Sunday, January 13, 2013

< RM > story - The Rebellion Against the Stomach

The Rebellion Against the Stomach

Once a man had a dream in which his
hands and feet and mouth and brain all
began to rebel against his stomach.
"You good-for-nothing sluggard!" the
hands said. "We work all day long, sawing
and hammering and lifting and carrying. By
evening we're covered with blisters and
scratches, and our joints ache, and we're
covered with dirt. And meanwhile you just sit
there, hogging all the food."
"We agree!" cried the feet. "Think how
sore we get, walking back and forth all day
long. And you just stuff yourself full, you
greedy pig, so that you're that much heavier
to carry about."
"That's right!" whined the mouth. "Where
do you think all that food you love comes
form? I'm the one who has to chew it all up,
and as soon as I'm finished you suck it all
down for yourself. Do you call that fair?"
"And what about me?" called the brain.
"Do you think it's easy being up here, having
to think about where your next meal is going
to come from? And yet I get nothing at all for
my pains."
And one by one the parts of the body
joined the complaint against the stomach,
which didn't say anything at all.
"I have an idea," the brain finally
announced. "Let's all rebel against the lazy
belly, and stop working for it."
"Superb idea!" all the other members and
organs agreed. "We'll teach you how impor-
tant we are, you pig. Then maybe you'll do a
little work of your own."
So they all stopped working. The hands
refused to do lifting and carrying. The feet
refused to walk. The mouth promised not to
chew or swallow a single bite. And the brain
swore it wouldn't come up with any more
bright ideas. At first the stomach growled a
bit, as it always did when it was hungry. But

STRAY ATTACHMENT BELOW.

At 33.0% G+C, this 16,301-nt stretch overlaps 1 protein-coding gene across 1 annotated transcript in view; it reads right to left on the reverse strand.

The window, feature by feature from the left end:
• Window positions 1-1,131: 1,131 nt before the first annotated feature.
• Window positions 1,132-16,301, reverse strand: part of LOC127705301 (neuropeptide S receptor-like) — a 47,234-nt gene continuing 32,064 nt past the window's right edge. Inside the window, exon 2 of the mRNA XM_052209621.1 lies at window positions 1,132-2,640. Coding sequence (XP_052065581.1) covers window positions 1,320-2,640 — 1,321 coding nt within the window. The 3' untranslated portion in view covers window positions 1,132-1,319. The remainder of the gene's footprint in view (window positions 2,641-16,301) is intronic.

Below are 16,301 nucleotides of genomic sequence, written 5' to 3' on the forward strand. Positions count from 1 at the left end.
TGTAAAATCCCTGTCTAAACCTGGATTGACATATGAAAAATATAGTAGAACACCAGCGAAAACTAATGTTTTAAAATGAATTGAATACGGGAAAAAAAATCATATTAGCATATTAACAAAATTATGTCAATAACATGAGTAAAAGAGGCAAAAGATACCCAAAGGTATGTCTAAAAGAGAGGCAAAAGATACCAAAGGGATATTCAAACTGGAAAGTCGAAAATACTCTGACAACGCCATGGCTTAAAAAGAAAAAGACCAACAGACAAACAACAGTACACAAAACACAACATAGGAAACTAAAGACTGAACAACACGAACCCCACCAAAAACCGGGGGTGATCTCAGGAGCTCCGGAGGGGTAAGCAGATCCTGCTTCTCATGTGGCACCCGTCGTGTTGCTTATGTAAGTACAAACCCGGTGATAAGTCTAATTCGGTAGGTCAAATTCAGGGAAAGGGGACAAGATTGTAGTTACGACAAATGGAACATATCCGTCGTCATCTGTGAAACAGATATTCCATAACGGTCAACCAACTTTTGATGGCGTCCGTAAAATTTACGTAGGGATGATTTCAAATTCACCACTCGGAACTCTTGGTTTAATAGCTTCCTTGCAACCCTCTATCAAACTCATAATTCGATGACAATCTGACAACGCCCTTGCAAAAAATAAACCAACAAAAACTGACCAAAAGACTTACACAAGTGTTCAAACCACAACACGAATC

after a while it was quiet.
Then, to the dreaming man's surprise, he
found he could not walk. He could not grasp
anything in his hand. He could not even open
his mouth. And he suddenly began to feel
rather ill.
The dream seemed to go on for several
days. As each day passed, the man felt
worse and worse. "This rebellion had better
not last much longer," he thought to himself,
"or I'll starve."
Meanwhile, the hands and feet and mouth
and brain just lay there, getting weaker and
weaker. At first they roused themselves just
enough to taunt the stomach every once in a
while, but before long they didn't even have
the energy for that.
Finally the man heard a faint voice coming
from the direction of his feet.
"It could be that we were wrong," they
were saying. "We suppose the stomach
might have been working in his own way all
"I was just thinking the same thing," mur-
mured the brain. "It's true that he's been
getting all the food. But it seems he's been
sending most of it right back to us."
"We might as well admit our error," the
mouth said. "The stomach has
just as much work to do as the
hands and feet and brain and
"Then let's get back to work,"
they cried together. And at that
the man woke up.
To his relief, he discovered
his feet could walk again. His
hands could grasp, his mouth
could chew, and his brain could
now think clearly. He began to
feel much better.
"Well, there's a lesson for
me," he thought as he filled his
stomach at breakfast. "Either
we all work together, or nothing
works at all."

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